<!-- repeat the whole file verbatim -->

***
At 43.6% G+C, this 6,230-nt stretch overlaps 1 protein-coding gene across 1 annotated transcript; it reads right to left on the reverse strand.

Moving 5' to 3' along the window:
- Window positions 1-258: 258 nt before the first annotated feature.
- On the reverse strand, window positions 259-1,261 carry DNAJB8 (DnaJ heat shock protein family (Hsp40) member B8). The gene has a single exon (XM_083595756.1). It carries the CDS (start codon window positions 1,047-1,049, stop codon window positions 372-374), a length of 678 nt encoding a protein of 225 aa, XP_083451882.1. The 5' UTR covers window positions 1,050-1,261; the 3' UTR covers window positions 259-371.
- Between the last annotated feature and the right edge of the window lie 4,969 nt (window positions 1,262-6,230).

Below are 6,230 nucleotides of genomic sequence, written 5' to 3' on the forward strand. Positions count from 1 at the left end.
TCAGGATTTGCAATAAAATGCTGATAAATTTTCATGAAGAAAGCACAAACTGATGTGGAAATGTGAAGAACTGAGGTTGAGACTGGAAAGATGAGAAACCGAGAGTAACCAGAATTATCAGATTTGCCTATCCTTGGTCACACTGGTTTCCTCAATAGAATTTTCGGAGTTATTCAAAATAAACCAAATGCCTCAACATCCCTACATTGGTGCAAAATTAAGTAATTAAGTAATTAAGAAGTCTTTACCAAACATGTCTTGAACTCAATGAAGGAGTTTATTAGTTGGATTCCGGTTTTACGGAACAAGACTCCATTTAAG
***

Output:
At 43.6% G+C, this 6,230-nt stretch overlaps 1 protein-coding gene across 1 annotated transcript; it reads right to left on the reverse strand.

Moving 5' to 3' along the window:
- Window positions 1-258: 258 nt before the first annotated feature.
- On the reverse strand, window positions 259-1,261 carry DNAJB8 (DnaJ heat shock protein family (Hsp40) member B8). The gene has a single exon (XM_083595756.1). It carries the CDS (start codon window positions 1,047-1,049, stop codon window positions 372-374), a length of 678 nt encoding a protein of 225 aa, XP_083451882.1. The 5' UTR covers window positions 1,050-1,261; the 3' UTR covers window positions 259-371.
- Between the last annotated feature and the right edge of the window lie 4,969 nt (window positions 1,262-6,230).

Below are 6,230 nucleotides of genomic sequence, written 5' to 3' on the forward strand. Positions count from 1 at the left end.
TCAGGATTTGCAATAAAATGCTGATAAATTTTCATGAAGAAAGCACAAACTGATGTGGAAATGTGAAGAACTGAGGTTGAGACTGGAAAGATGAGAAACCGAGAGTAACCAGAATTATCAGATTTGCCTATCCTTGGTCACACTGGTTTCCTCAATAGAATTTTCGGAGTTATTCAAAATAAACCAAATGCCTCAACATCCCTACATTGGTGCAAAATTAAGTAATTAAGTAATTAAGAAGTCTTTACCAAACATGTCTTGAACTCAATGAAGGAGTTTATTAGTTGGATTCCGGTTTTACGGAACAAGACTCCATTTAAG